AngelTrax, which partnered with Harford County Public Schools, provides an all-in-one automated stop arm violation system to deter illegal passing.  -  Source: Canva/AngelTrax

AngelTrax, which partnered with Harford County Public Schools, provides an all-in-one automated stop arm violation system to deter illegal passing.

Source: Canva/AngelTrax

About five years ago, Harford County Public Schools in Maryland wanted solutions for a growing problem: motorists’ apparent disregard for school buses, which threatened student safety.

The district’s transportation director, Cathy Bendis, collaborated with local law enforcement and concluded that HCPS should look to AngelTrax – already a partner for internal school bus cameras – to pilot an external safety program.

“Feedback from our drivers led us to realize that we had a significant safety concern with the motoring public,” Bendis said.

A Pilot Focused on Student Passenger Safety

AngelTrax is a designer, manufacturer, and provider of in-vehicle mobile surveillance for several industries, from school buses to trains to waste management. The company reports that it has more than 250,000 active systems operating around the world – about half of those in the United States.

Harford County embarked on the new journey with the company during the 2022-2023 school year, and then fully integrated the technology into their entire fleet this school year.

The company partnered with HCPS with its Child Safety Program, an all-in-one automated stop arm violation system that aims to deter dangerous (not to mention illegal) school bus passing. The National Association of State Directors of Pupil Transportation Services (NASDPTS) conducts an annual survey of stop-arm violations and has estimated millions of such violations in a single year. AngelTrax reports that 98% of stop-arm violators who get tickets never do it again.

For this project:

  • An automated camera captures an image of the vehicle passing the bus.
  • That video evidence is verified.
  • The violation is confirmed by law enforcement.
  • Notification of the violation is printed and mailed.
  • The violator then is expected to pay their fine.

And how did it work in Harford County?

“We believe there is an awareness level that has been increased with the public and we hope to see a continued pattern of improvement,” Bendis said. “This technology also allows for reports on specific days, times, and locations of repeat offenders. This reporting allows for local law enforcement to deploy officers efficiently to support the work of the cameras.”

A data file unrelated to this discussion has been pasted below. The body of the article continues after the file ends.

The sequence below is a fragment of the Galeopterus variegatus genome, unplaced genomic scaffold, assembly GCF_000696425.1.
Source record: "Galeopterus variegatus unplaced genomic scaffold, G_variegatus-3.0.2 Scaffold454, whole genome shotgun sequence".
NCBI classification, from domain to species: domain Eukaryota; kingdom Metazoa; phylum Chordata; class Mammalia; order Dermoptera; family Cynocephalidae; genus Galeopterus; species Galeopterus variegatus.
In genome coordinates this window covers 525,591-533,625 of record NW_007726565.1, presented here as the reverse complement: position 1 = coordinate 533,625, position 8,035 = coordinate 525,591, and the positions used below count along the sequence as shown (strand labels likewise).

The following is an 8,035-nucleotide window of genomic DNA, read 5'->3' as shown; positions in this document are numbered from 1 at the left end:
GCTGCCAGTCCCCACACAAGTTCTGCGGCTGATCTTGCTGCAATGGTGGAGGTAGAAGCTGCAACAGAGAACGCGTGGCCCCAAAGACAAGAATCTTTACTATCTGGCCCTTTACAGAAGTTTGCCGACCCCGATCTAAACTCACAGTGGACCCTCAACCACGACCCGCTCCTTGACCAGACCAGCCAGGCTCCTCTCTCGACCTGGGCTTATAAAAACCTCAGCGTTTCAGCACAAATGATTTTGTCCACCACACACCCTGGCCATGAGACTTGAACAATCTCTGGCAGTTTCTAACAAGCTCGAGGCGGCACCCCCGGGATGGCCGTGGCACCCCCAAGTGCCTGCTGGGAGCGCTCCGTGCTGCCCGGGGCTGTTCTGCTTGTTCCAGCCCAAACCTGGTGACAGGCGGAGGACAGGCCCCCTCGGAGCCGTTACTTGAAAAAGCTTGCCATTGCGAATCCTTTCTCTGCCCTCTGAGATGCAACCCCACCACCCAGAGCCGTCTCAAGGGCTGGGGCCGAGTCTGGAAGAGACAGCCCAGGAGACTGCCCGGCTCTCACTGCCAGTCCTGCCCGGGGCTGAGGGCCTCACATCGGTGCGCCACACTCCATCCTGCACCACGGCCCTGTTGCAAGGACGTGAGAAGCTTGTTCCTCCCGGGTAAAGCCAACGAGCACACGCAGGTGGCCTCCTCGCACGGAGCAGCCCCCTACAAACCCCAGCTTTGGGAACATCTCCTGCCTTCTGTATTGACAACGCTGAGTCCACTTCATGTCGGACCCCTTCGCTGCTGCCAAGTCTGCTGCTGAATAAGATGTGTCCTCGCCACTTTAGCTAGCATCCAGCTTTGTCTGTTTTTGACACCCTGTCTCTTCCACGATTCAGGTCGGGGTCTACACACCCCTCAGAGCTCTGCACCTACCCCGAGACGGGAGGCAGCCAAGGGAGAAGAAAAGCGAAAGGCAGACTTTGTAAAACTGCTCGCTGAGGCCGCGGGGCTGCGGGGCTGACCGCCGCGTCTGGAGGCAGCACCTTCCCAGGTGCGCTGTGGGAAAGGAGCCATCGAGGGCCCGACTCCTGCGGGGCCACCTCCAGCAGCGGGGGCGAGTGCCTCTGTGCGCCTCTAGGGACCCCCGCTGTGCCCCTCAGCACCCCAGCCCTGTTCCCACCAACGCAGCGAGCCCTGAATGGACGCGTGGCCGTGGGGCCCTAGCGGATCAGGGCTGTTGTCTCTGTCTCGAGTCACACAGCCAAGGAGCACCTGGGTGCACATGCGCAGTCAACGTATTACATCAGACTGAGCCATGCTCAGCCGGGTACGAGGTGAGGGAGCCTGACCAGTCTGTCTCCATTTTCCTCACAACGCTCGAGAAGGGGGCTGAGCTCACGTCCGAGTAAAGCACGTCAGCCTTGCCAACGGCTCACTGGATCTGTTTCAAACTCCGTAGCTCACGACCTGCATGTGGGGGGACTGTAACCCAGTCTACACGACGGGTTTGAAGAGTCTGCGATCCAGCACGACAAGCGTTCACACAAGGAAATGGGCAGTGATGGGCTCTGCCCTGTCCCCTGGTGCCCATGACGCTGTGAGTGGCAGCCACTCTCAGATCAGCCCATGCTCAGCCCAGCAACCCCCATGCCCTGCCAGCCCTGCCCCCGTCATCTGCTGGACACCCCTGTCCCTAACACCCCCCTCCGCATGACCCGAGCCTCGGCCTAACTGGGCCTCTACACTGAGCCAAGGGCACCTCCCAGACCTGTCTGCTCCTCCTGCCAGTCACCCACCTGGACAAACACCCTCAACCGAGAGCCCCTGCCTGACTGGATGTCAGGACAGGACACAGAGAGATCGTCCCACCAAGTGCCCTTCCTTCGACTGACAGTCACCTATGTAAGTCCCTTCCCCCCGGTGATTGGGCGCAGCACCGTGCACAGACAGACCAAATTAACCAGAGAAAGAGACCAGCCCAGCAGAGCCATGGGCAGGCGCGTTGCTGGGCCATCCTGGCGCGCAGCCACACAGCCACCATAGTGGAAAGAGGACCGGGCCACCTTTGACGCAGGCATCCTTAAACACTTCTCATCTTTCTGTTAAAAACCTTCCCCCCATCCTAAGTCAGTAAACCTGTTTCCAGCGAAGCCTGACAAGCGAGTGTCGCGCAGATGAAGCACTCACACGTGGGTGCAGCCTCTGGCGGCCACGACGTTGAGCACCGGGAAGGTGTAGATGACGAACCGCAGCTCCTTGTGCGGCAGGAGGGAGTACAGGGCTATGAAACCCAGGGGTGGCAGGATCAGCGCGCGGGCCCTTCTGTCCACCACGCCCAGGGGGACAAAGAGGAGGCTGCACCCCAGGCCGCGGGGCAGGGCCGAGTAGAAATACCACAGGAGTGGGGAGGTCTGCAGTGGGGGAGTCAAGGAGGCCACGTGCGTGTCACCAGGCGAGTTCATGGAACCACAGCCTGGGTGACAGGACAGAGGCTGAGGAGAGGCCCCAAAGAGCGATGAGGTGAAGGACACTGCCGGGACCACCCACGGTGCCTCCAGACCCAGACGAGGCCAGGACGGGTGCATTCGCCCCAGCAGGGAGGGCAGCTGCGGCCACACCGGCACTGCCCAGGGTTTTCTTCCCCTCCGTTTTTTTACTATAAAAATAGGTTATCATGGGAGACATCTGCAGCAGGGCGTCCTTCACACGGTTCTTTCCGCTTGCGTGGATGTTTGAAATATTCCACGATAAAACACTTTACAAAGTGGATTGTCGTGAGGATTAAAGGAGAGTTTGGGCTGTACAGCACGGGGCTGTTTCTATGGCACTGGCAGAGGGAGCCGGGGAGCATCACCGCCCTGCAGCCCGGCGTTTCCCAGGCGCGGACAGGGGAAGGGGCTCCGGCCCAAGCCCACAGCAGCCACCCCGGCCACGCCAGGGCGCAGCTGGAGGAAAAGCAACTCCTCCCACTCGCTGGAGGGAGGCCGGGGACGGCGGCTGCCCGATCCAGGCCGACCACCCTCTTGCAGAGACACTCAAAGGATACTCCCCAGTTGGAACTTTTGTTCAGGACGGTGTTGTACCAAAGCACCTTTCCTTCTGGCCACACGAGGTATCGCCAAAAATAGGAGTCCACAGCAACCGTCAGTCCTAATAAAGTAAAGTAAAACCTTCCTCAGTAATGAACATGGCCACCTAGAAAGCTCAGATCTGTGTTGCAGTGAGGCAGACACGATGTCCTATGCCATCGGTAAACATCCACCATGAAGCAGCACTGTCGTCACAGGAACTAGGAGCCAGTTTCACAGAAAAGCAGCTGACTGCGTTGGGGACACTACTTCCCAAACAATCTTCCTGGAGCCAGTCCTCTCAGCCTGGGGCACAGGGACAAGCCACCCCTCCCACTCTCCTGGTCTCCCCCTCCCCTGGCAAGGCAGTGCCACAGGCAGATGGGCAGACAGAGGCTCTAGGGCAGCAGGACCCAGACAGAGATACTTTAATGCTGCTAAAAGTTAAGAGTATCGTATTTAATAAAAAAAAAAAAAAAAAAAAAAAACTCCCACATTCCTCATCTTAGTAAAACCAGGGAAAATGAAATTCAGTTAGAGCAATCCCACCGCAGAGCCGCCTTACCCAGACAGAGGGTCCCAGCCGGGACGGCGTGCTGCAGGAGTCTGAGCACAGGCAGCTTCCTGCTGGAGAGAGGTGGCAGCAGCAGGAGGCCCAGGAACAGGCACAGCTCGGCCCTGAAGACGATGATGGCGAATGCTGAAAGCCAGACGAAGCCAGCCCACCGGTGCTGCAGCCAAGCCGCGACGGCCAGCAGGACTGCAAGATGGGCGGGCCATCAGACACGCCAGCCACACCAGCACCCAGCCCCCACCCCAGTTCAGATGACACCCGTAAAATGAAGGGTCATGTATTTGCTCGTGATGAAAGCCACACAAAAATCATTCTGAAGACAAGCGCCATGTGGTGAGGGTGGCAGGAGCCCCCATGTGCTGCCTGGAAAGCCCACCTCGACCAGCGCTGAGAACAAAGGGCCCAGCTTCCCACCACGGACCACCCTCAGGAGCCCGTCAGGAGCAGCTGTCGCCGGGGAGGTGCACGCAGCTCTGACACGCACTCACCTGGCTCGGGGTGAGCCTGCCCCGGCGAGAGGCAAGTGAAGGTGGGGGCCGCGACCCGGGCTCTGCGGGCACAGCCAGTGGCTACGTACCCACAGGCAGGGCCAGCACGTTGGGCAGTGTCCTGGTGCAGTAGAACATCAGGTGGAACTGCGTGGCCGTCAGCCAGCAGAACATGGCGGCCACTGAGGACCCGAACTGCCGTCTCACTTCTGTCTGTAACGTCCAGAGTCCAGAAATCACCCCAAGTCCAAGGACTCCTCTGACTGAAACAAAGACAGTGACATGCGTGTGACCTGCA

She also gave credit to Sheriff Jeff Gahler’s office, which reviews pending violations each day and keeps a standing time and date for the court to hear appeals.

“Without Sheriff Gahler’s support, this program would not have been possible,” she said.

Integrating Camera Equipment into the School Fleet

The new external video system proved a rather painless upgrade, given Harford County’s previous installations of interior cameras, Bendis said.

“They also allow for the transportation department or administration to review camera footage quickly for any interior camera requests to address student discipline quickly,” she said. “It has been a seamless transition.”

The installation includes:

  • 2 megapixel violation-detection camera mounted at roof line.
  • Dual 5 MP cameras in a single case, mounted near stop arm.

AngelTrax provides equipment, installation, and maintenance of the system, as well as educational materials and court forms.

Training toward Bus Safety Awareness

The road to success for this system, Bendis said, started with making sure school bus drivers could make a correct bus stop.

“We spent time reviewing that with our over 700 certified bus staff,” she said. The training included Traffic Sergeant Jerry Eaton, who could answer questions from the drivers.

“The other critical piece to a successful program is an awareness campaign for the public,” Bendis said. “We are fortunate to have such a supportive community and partnership with all those who support keeping our students safe each and every day.”

Measuring Success with School Bus Stop-Arm Violators 

The school district aims to measure success through continued reductions in illegal-passing incidents.

“We are hoping to see trends over the next several years that will show a decrease in the total violations,” Bendis said. “Unlike ‘speed cameras,’ the bus stops can change year to year based on ridership, so we hope to see a reduction by 5% each year. Once we have a full year of data, we will review the trends and continue to work with law enforcement for officer deployment.”

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